In 1909, President William Taft became the first President to walk into the Oval Office, located in the center of the south side of the West Wing. In 1934, during President Franklin Roosevelt’s administration, the Oval Office was moved to its current location in the West Wing’s southeast corner overlooking the Rose Garden.
In terms of its looks, the Oval Office’s basic shape and architecture have changed very little since the 1930s. However, every president that enters office will make it their own through changes in the interior design.
President Reagan found his inspiration in the West, decorating the room with earthy colors, such as the iron red of the curtains and couch cushions. He also brought in a collection of miniature bronze saddles and different artwork, like one painting depicting Union Soldiers and another of George Washington. Around the room were various sculptures of cowboys and western animals, including a bronze buffalo skull that was a memento of President Theodore Roosevelt, gifted to President Reagan from Archie and Selwa Roosevelt.
President Reagan displayed many photographs of his family, as well as two photographs of President Eisenhower. On his desk rested the Kennedy Eagle Paperweight and two plaques that encouraged President Reagan each time he sat down. One stated, “It can be done.” The other, “There’s no limit to what a man can do or where he can go if he doesn’t mind who gets the credit.” And of course, on his desk sat a jar of jelly bellies, President Reagan’s favorite treat!
In August 1982, President Reagan’s administration replaced the vinyl floor with walnut and white oak. The unique floor design was based on a Eric Guglar design (architect of the 1934 West Wing expansion) that had never been implemented.
Of course, one of the main features of the room is the magnificent desk. Known as the Resolute Desk, it has been used by every president since Hayes (with the exceptions of Johnson, Nixon, and Ford). From this desk, President Reagan spoke to the nation in a televised address following the Challenger explosion in 1986.
The Resolute Desk, crafted from the wood of the H.M.S. Resolute, an abandoned British ship discovered by an American vessel. The Americans returned the boat to the Queen of England as a token of friendship and goodwill. Queen Victoria then commissioned part of the ship to be turned into a desk as a present to President Rutherford B. Hayes in 1880.
Since 1880, the Resolute Desk has only been modified twice. The first was when President Franklin Roosevelt requested that the rear kneehold be filled with a panel carved with the presidential coat-of-arms, which was installed in 1945. The second was the two-inch base added to the desk in 1986 by President Reagan to accommodate his tall frame and keep the drawers from hitting his knees.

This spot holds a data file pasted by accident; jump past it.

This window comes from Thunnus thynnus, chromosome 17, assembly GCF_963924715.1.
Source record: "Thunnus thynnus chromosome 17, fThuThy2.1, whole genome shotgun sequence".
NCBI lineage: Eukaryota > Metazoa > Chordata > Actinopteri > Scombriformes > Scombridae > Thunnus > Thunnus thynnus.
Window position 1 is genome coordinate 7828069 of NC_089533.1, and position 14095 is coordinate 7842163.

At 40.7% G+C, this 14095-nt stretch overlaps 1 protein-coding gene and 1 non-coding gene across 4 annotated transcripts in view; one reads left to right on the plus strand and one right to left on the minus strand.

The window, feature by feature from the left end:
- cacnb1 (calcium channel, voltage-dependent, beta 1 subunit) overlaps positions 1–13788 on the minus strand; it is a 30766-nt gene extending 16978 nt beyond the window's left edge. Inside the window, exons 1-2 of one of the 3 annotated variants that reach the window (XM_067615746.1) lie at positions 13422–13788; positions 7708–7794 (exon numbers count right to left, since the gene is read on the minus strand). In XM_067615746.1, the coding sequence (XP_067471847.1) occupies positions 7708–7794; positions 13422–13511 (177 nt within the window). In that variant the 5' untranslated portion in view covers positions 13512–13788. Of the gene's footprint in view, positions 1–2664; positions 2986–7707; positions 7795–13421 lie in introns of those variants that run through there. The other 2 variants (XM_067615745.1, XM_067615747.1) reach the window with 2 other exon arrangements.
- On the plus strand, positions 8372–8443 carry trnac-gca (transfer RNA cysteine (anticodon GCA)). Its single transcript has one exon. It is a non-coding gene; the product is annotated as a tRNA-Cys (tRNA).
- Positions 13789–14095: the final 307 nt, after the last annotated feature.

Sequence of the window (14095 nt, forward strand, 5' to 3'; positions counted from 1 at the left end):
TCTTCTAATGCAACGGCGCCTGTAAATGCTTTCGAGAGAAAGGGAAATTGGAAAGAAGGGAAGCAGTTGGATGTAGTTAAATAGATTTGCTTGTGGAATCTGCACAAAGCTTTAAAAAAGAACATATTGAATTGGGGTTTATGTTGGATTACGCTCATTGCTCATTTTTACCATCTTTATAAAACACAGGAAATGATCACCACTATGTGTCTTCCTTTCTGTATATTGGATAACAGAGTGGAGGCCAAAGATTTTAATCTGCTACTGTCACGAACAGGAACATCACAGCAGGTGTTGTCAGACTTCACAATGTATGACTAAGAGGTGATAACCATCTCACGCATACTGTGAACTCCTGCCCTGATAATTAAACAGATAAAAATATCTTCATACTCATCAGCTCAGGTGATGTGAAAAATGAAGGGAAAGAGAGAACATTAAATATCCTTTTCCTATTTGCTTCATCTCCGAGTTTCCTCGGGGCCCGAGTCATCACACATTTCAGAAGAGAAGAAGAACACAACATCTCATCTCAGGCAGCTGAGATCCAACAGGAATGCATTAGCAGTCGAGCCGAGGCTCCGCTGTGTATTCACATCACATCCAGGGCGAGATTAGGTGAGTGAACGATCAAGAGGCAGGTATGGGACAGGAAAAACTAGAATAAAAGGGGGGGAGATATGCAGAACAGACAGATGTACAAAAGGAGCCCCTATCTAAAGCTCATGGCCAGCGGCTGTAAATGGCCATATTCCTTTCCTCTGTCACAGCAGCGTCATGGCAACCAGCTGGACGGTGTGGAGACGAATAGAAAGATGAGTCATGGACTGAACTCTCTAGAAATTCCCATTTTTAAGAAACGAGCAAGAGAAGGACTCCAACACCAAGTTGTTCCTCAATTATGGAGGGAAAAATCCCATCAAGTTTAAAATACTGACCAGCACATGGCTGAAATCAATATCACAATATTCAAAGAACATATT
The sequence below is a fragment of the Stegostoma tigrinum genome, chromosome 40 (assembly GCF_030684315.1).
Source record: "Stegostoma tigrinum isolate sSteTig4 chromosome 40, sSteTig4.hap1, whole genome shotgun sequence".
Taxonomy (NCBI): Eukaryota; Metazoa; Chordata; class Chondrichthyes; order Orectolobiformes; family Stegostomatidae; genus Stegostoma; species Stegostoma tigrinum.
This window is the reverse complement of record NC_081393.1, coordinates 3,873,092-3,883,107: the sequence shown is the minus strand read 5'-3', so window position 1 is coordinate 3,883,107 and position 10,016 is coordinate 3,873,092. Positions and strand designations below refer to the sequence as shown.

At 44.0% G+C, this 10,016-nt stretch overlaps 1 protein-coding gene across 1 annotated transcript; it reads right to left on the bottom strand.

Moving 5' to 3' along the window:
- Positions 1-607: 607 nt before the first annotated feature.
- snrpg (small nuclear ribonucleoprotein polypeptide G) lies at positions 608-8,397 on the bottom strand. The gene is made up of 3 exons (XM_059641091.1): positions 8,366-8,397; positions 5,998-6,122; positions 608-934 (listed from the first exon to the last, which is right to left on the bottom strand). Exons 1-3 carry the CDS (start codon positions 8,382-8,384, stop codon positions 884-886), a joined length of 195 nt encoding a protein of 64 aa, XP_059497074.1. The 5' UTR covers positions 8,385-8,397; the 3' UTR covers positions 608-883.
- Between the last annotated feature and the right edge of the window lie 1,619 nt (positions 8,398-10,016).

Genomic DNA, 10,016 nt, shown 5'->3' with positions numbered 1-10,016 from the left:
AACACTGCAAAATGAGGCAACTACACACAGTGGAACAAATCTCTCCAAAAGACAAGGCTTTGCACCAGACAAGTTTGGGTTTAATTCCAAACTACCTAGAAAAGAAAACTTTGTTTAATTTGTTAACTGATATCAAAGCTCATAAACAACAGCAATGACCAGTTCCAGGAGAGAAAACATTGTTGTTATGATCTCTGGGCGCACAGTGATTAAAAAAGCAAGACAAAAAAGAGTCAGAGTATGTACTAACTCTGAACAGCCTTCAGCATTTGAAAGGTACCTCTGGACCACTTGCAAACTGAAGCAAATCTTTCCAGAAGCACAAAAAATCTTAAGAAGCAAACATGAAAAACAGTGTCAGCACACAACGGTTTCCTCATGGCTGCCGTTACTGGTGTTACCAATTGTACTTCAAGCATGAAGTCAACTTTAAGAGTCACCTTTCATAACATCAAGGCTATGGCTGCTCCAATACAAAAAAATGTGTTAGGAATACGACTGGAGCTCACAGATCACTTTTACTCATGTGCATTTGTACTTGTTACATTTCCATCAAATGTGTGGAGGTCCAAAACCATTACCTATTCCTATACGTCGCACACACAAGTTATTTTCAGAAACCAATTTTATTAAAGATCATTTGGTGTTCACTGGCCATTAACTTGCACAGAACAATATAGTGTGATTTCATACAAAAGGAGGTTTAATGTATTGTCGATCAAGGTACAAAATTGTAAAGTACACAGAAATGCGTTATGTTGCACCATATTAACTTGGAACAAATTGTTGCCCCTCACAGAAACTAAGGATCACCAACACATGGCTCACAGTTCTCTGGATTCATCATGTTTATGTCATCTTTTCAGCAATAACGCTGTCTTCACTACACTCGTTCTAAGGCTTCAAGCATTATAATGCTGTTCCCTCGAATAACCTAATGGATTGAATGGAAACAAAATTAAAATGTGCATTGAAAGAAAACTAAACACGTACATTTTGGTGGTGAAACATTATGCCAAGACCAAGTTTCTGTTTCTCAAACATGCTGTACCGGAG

When it comes time for a President to pass on their duties to their successor, they leave something important on the Oval Office desk: a letter to the next President. President Reagan started this modern tradition, and throughout the years, each President has continued it by leaving a note that gives some words of advice, encouragement, and maybe a joke or two.
To his friend and former Vice President, President Reagan wrote to President George H.W. Bush:
You’ll have moments when you want to use this particular stationery. Well, go to it.
George, I treasure the memories we share and I wish you all the very best. You’ll be in my prayers. God bless you & Barbara. I’ll miss our Thursday lunches.
During the eight years of President Reagan’s administration, he spent much of his time working and hoping for a more peaceful world. On his last morning in office in 1989, his National Security Advisor, Colin Powell, gave his final report on the state of the world. Powell said simply, “The world is quiet today, Mr. President.” President Reagan called those the best words ever heard in the Oval Office.
The Oval Office Exhibit at the Reagan Library
At the Ronald Reagan Presidential Library and Museum, there is an exhibit where visitors can see a reproduction of the Oval Office that President Reagan worked in during his second term. Some of the display’s furnishings are authentic, like the chair behind the desk. President Reagan used the chair for both his two terms as the California Governor and President of the United States.
For Students and Educators:
- If you were elected President, what three items would you put in your oval office? Explain why you chose those items.
- President Reagan had a plaque on his desk in the oval office that stated, “There’s no limit to what a man can do or where he can go if he doesn’t mind who gets the credit.” What do you think this quote means? Do you agree with it? Why or why not?
- Imagine you were ending your term as President – if you were writing a letter to the next president, what would you say to them? Is there any advice or words of encouragement you would want to give them?